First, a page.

The band was an odd experiment that took off: They played concerts, then released an album, then played the Royal Albert Hall. The orchestra was led by several well-known guest conductors, the most illustrious regular member being Brian Eno, who went on to legendary fame as a member of Roxy Music and producer for David Bowie, U2, and more. Unfortunately or fortunately, the Sinfonia stopped performing in 1979. You can hear their recording "Classical Muddly" on YouTube.

4. WILLIAM HUNG

Kevork Djansezian/Getty Images

William Hung found fame on the TV show American Idol in 2004. An engineering student at UC Berkeley at the time, Hung didn't make the cut for the competition, but his 2003 audition was featured in an episode dedicated to those who lacked the talent for the contest. His performance and his good-natured response to failure made him a sensation.

Hung was immediately invited to appear on various TV talk shows to discuss his experience—and sing. This led to a record deal from Koch Entertainment and three albums, plus appearances in sitcoms, movies, and advertisements. Hung also performed live at various sporting events. Despite a lack of singing talent, crowds loved him for his sincerity and humility. In April, Hung was invited to sing "She Bangs"—the song that made him infamous—on the American Idol finale.

5. WING

Wing Han Tsang, who records using only the name Wing, is a professional singer from New Zealand. Born in Hong Kong, Wing began singing in nursing homes soon after she immigrated to New Zealand. Wing's reviews compare her to immortals like Mrs. Miller and Jenkins, but her style is a bit more unconventional.

Wing became all the more famous when she was parodied on South Park; at one point you could even arrange for her to sing you a song over the phone for a nominal fee.Unfortunately, Wing retired from singing professionally in 2015. You can hear many of her performances online, such as her rendition of The Carpenters' "Close to You".

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10 Biting Facts About Snapping Turtles
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Here in the Americas, lake monster legends are a dime a dozen. More than a few of them were probably inspired by these ancient-looking creatures. In honor of World Turtle Day, here are 10 things you might not have known about snapping turtles.

1. THE COMMON SNAPPING TURTLE IS NEW YORK'S OFFICIAL STATE REPTILE.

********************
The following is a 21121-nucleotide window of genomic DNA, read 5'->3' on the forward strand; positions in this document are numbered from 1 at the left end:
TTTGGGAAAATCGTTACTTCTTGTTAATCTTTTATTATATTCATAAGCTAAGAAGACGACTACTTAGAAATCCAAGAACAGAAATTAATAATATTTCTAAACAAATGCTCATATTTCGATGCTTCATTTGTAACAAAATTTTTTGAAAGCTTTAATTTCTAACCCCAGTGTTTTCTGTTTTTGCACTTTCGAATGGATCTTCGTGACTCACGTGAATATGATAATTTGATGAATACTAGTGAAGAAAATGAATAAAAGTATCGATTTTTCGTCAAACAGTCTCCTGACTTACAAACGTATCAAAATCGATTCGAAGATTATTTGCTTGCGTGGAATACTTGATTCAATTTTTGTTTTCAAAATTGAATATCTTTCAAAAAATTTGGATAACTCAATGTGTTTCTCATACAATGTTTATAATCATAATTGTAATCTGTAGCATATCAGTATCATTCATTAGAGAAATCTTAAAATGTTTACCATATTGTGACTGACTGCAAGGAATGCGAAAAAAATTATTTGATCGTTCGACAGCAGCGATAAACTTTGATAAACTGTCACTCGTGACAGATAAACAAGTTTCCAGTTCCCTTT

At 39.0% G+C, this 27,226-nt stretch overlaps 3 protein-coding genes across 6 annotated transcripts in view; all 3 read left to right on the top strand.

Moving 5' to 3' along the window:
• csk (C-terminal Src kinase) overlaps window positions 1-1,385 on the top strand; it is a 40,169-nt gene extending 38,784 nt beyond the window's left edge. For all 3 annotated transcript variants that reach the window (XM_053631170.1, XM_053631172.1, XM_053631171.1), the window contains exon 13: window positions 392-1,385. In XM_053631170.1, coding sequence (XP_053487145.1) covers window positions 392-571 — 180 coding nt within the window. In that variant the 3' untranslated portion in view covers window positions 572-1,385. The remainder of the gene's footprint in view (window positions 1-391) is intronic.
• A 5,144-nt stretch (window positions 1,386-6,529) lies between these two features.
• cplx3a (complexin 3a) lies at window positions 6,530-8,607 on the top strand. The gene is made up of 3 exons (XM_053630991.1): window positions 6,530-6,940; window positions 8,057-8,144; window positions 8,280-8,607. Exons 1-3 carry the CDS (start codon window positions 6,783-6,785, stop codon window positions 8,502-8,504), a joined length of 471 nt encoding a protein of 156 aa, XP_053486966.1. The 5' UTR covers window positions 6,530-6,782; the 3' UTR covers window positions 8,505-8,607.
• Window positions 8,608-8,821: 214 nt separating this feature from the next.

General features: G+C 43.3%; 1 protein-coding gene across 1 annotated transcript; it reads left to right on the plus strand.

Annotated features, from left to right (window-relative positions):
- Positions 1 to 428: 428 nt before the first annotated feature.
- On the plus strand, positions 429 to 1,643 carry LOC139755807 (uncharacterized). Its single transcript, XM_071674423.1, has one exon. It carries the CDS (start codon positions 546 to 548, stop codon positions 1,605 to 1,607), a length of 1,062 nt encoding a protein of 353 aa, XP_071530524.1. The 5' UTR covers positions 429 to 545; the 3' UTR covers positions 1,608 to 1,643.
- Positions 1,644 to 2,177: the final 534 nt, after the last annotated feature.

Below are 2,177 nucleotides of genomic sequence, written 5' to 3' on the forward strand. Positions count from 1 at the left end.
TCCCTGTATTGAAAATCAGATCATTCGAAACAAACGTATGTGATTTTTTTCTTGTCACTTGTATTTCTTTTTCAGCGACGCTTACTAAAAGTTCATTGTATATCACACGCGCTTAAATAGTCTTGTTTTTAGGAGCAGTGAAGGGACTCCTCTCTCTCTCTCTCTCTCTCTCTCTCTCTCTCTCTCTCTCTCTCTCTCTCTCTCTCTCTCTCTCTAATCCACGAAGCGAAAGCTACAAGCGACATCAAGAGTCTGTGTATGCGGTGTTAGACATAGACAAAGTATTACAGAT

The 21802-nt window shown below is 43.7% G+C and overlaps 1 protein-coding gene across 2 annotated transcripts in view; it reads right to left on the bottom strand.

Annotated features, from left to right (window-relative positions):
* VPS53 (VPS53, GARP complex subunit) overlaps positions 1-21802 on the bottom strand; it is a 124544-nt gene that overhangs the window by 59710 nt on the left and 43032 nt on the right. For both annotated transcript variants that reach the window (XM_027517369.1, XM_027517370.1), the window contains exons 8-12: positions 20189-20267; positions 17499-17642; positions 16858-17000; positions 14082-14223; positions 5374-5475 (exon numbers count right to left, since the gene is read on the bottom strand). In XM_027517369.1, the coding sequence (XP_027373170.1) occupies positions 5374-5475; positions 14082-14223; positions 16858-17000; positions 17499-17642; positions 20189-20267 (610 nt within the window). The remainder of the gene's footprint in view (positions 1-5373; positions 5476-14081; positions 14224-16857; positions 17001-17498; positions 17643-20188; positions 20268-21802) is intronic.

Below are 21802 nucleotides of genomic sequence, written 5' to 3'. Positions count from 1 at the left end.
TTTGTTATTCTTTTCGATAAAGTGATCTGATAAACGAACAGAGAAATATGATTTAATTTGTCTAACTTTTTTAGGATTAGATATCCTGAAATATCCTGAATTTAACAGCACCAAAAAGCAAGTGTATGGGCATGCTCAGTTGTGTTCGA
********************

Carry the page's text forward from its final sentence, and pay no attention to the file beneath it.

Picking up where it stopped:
Elementary school students voted to appoint Chelydra serpentina in a 2006 statewide election. Weighing as much as 75 pounds in the wild (and 86 in captivity), this hefty omnivore’s natural range stretches from Saskatchewan to Florida.

2. ALLIGATOR SNAPPING TURTLES CAN BE LARGE. (VERY LARGE.)

An alligator snapping turtle
NorbertNagel, Wikimedia Commons // CC BY-SA 3.0

Utterly dwarfing their more abundant cousin, alligator snappers (genus: Macrochelys) are the western hemisphere’s biggest freshwater turtles. The largest one on record, a longtime occupant of Chicago’s Shedd Aquarium, weighed 249 pounds.  

A monstrous 403-pounder was reported in Kansas during the Great Depression, though this claim was never confirmed.  

3. COMMON SNAPPERS HAVE LONGER NECKS AND SPIKIER TAILS.

Alligator snappers also display proportionately bigger heads and noses plus a trio of tall ridges atop their shells. Geographically, alligator snapping turtles are somewhat restricted compared to their common relatives, and are limited mainly to the southeast and Great Plains.

4. BOTH VARIETIES AVOID CONTACT WITH PEOPLE.

If given the choice between fight and flight, snapping turtles almost always distance themselves from humans. The animals spend the bulk of their lives underwater, steering clear of nearby Homo sapiens. However, problems can arise on dry land, where the reptiles are especially vulnerable. Females haul themselves ashore during nesting season (late spring to early summer). In these delicate months, people tend to prod and handle them, making bites inevitable.

5. YOU REALLY DON'T WANT TO GET BITTEN BY ONE. 

Snapping turtle jaw strength—while nothing to sneeze at—is somewhat overrated. Common snapping turtles can clamp down with up to 656.81 newtons (N) of force, though typical bites register an average of 209 N. Their alligator-like cousins usually exert 158 N. You, on the other hand, can apply 1300 N between your second molars.

Still, power isn’t everything, and neither type of snapper could latch onto something with the crushing force of a crocodile’s mighty jaws. Yet their sharp beaks are well-designed for major-league shearing. An alligator snapping turtle’s beak is capable of slicing fingers clean off and (as the above video proves) obliterating pineapples.